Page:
And my body is swaying to Billie Holiday’s “He’s Funny That Way”, and I have hands wrapped about my waste—gentle and slow (Never had nothing, no one to care. That’s why I seem to have more than my share. I’ve got a man crazy for me. He’s funny that way. Sings Billie). These hands belong to a man I met a year ago in the park. Since we met, we've barely been apart. And, here, in my living room, he dances with me. 
There is a feeling that completely covers the body when in the arms of someone you love. This is the reason why the phrase “in his arms” is hackneyed; no other phrase brings to mind feelings so tangible, so people recycle it with the hopes that others will just know. It is the feeling of inward warmth, security and the fading of the world about you.
It’s funny actually; I think the world has confused the response to pain with the response to pleasure. Pleasure doesn’t cover it, I should say: bliss. It isn’t pain that yields a fading, blank world. Pain is not so merciful. Its angry boxer punches you hard every step of the way, making sure you feel it. And, if it isn’t sure you’re feeling it? It will wait until it knows you will. But, bliss? Oh, bliss. Bliss lets the world fade around you. Bliss is when the world goes blank. Bliss is when it’s just me and just him, in this room of white, dancing slow to the languid, atmospheric voice of Billie Holiday.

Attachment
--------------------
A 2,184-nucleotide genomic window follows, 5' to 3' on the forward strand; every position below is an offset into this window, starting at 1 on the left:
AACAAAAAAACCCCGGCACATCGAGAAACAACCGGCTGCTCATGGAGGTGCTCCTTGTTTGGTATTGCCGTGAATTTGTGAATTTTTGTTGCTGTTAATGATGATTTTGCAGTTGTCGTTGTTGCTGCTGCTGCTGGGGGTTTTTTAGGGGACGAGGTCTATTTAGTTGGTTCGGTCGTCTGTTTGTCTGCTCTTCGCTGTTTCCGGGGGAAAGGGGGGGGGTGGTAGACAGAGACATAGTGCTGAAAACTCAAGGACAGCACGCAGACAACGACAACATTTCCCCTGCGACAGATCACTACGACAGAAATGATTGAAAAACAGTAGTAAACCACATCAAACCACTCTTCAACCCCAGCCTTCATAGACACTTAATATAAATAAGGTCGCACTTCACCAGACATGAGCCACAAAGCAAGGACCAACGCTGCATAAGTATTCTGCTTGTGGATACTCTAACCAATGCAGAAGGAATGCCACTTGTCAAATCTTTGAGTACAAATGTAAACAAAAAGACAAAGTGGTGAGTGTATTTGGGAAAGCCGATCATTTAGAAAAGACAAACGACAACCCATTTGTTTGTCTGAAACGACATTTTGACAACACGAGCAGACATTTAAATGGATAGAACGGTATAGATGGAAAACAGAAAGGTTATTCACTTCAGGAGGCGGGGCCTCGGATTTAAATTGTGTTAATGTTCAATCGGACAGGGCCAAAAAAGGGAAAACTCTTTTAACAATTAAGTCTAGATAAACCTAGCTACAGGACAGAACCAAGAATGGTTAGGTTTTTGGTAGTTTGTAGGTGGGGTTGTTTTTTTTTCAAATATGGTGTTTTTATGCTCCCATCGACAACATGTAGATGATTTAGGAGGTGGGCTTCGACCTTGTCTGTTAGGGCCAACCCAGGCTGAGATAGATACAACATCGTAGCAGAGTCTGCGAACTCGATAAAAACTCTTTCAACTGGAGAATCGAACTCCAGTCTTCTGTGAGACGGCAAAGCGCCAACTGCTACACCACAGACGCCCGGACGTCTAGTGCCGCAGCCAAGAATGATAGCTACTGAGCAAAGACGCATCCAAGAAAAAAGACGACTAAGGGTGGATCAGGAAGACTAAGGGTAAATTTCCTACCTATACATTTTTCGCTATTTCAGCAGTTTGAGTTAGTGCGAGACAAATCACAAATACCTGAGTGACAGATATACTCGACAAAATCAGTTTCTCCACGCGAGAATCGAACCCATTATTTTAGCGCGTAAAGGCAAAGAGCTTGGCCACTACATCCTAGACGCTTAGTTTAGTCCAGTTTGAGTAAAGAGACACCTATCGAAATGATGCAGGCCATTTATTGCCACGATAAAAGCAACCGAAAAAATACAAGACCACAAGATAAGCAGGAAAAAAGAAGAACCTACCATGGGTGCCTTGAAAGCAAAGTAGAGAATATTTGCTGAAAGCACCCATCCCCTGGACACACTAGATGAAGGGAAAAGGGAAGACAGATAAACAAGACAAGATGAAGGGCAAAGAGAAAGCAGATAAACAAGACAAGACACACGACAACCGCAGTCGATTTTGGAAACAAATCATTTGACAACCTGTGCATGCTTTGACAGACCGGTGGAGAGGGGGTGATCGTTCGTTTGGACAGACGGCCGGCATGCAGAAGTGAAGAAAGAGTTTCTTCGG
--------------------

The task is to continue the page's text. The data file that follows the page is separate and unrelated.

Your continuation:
Bliss is what I’m feeling now, as he brushes the hair on the back of my neck away so that he might kiss me there—centered warmth is rising to the surface of my skin towards the kiss: X marks the spot (It’s the mood that I’m in. Can it be the music that they’re playing, or the magic of the violin that intrigues my heart? Sings Billie).
As he is spinning me around, I think he can see the light that reflects from my eyes back at him. I think he can see the smile on my lips that roots deep into my body, my breathing, the beating of—spinning, spinning, spinning. I think he can feel the tips of my hair brush his body, soft—spinning. I think he can see my cheeks flushing with the warmth my body is feeling, but I’m not sure how internalized the warmth is. I must look radiant, maybe glowing.
I feel that way anyway. Spinning, spinning, spinning; (A sailboat in the moonlight and you. Wouldn’t that be heaven, a heaven just for two. A soft breeze on a June night and you, what a perfect setting for letting dreams come true. Our chance to sail away. Sings Billie); white walls and tall windows merging into each other; spinning; his hands softly guiding; my body moving to his; gently spinning; (The memory of all that. No, no they can’t take that away from me. The way your smile just beams. The way you sing off key. The way you haunt my dreams. No, no they can’t take that away from me. Sings Billie); dress smoothing to my form, dancing about my ankles as we are; warmth completely consuming my body; spinning. This is love. Gentle, soft, and full.